Teacher hit by train discharged from hospital, expected to make - WTVM.com-Columbus, GA News Weather & Sports

Teacher hit by train discharged from hospital, expected to make full recovery

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Vivian Martin (Photo source: Smiths Station High School website) Vivian Martin (Photo source: Smiths Station High School website)
SMITHS STATION, AL (WTVM) -

A Smiths Station High School teacher has been released from the hospital and is recovering after a devastating train collision on Monday, July 28.

Twisted metal, airbags deployed, and personal items scattered everywhere are all that's left of the SUV that Vivian Martin was driving when she crossed the path of a train running parallel to Lee County Road 430.

Martin teaches Genetics and Forensic Science at Smiths Station High School. Classes don't start until August 5, but faculty reports a week early. Martin had just left the school shortly after 12 p.m. to take her lunch break when the accident occurred at the rail crossing right outside the school's parking lot exit.

Looking at the damage, it's amazing to think that anyone could have survived this crash.  Martin not only survived with non life-threatening injuries, she's expected to make a full recovery after spending the night in the hospital.

Some of her friends from a nearby Baptist church rushed to the scene as soon as they heard the news.

"I looked, and there were no crossing markers, no markers that come down to let you know that the train is coming," said Deloris Vaughn, who attends church with Martin. "There's nothing, I don't see anything.  There's a stop sign, and if you stop, there's no markings to say 'hey, the train is coming, let's put this down so traffic can stop.'"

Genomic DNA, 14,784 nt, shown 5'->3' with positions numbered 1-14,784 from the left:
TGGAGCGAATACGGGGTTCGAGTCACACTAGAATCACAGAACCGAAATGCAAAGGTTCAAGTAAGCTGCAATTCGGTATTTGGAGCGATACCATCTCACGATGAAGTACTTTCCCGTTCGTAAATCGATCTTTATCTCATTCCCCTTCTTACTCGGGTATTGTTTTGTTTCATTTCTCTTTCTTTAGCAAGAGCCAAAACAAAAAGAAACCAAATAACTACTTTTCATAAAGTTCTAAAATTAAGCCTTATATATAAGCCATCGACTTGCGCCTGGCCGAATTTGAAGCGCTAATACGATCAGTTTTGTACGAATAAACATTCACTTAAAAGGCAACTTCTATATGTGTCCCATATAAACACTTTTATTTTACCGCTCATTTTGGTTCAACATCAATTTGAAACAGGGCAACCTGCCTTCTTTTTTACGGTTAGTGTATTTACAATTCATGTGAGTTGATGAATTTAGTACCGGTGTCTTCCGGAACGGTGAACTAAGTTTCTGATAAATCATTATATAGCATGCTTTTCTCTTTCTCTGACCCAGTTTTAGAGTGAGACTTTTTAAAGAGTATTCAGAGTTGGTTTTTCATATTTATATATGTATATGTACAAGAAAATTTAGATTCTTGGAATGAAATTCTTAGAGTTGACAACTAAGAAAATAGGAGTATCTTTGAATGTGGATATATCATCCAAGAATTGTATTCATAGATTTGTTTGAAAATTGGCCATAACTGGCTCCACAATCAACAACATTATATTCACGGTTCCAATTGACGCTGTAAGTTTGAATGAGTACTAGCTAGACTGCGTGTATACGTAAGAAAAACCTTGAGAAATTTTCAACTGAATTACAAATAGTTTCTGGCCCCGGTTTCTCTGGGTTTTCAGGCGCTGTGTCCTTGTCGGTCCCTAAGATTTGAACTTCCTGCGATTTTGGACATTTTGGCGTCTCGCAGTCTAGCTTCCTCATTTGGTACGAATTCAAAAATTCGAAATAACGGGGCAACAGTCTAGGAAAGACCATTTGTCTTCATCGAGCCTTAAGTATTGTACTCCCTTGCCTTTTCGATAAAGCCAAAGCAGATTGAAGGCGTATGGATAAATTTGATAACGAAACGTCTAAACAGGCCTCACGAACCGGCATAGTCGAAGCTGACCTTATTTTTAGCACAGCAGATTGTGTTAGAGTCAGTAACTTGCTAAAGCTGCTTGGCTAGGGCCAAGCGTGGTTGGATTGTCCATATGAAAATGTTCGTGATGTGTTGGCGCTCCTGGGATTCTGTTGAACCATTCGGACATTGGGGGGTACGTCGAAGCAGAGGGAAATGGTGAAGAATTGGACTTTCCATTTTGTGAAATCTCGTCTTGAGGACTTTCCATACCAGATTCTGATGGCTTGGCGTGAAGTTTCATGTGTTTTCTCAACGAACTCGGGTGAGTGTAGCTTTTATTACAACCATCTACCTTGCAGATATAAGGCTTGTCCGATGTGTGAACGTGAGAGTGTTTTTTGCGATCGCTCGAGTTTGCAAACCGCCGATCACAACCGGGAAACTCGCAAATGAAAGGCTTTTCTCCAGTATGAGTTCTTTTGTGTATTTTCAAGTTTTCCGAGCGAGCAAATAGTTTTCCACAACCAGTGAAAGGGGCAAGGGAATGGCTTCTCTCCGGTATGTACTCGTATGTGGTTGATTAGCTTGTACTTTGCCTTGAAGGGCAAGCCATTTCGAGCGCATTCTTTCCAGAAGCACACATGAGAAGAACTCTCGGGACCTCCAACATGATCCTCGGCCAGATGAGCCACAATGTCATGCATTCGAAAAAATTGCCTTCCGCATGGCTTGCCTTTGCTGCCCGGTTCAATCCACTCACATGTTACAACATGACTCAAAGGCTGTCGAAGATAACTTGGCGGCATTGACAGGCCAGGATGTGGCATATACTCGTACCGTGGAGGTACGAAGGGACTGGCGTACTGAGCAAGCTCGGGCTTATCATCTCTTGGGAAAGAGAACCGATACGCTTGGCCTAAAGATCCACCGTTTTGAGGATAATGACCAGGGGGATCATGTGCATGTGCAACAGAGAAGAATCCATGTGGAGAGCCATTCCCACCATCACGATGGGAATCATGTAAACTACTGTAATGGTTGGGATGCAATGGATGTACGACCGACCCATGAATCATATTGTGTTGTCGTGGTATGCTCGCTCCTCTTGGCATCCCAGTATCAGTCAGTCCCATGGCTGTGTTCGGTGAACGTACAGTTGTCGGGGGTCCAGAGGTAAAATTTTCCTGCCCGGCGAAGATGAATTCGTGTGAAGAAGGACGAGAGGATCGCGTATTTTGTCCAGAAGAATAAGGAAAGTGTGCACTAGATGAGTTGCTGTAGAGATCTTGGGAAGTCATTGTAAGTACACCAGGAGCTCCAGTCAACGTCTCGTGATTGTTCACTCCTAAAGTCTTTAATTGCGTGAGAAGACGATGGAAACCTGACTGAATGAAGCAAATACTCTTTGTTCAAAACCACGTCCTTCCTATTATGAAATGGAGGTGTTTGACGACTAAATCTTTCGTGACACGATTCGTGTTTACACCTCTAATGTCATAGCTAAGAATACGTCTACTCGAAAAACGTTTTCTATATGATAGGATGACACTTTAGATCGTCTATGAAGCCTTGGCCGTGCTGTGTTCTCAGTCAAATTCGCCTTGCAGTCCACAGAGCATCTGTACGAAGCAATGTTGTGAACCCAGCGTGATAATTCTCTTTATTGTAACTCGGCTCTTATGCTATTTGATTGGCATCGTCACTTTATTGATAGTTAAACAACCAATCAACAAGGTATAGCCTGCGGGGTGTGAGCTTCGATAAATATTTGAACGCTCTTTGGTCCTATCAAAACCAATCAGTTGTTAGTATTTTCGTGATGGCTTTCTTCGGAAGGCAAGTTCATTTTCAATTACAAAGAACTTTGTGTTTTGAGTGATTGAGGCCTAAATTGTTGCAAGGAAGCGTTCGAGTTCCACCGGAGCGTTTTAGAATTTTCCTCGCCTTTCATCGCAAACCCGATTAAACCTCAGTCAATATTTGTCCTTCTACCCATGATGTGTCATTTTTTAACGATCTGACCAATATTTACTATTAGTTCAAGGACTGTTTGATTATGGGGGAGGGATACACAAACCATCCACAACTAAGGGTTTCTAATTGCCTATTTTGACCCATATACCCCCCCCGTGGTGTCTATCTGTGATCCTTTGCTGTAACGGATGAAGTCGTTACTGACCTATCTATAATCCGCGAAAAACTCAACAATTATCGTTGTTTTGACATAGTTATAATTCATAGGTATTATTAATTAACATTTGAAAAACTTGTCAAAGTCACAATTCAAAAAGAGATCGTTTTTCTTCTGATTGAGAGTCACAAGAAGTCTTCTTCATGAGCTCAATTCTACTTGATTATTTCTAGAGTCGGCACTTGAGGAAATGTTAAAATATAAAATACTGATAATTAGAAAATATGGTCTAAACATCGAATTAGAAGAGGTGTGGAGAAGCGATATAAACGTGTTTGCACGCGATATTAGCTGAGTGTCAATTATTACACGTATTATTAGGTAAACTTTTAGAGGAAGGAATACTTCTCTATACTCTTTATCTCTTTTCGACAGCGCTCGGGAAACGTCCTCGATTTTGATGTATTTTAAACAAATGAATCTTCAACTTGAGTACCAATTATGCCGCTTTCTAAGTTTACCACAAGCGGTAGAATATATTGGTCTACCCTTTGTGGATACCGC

Witnesses say Martin was crossing the railroad tracks at around 12:21 p.m. Monday when she was hit by a train. The Jaws of Life were used to remove her from the vehicle.

Police say there doesn't appear to be an obvious contributing factor or special reason why Martin end up in the train's path, other than just plain not seeing it.

Like many railroad crossings in lesser populated areas of Georgia and Alabama, there are no mechanical arms to block cars from passing. Drivers are on their own to look for a train and listen for the horn before going across the tracks.

Law enforcement officials urge special caution to anyone who may find themselves at one of these rail crossings without the flashing lights or mechanical arms.

It's very easy to be complacent, especially if you hardly ever see a train pass by there, but giving it one extra look could make the difference.

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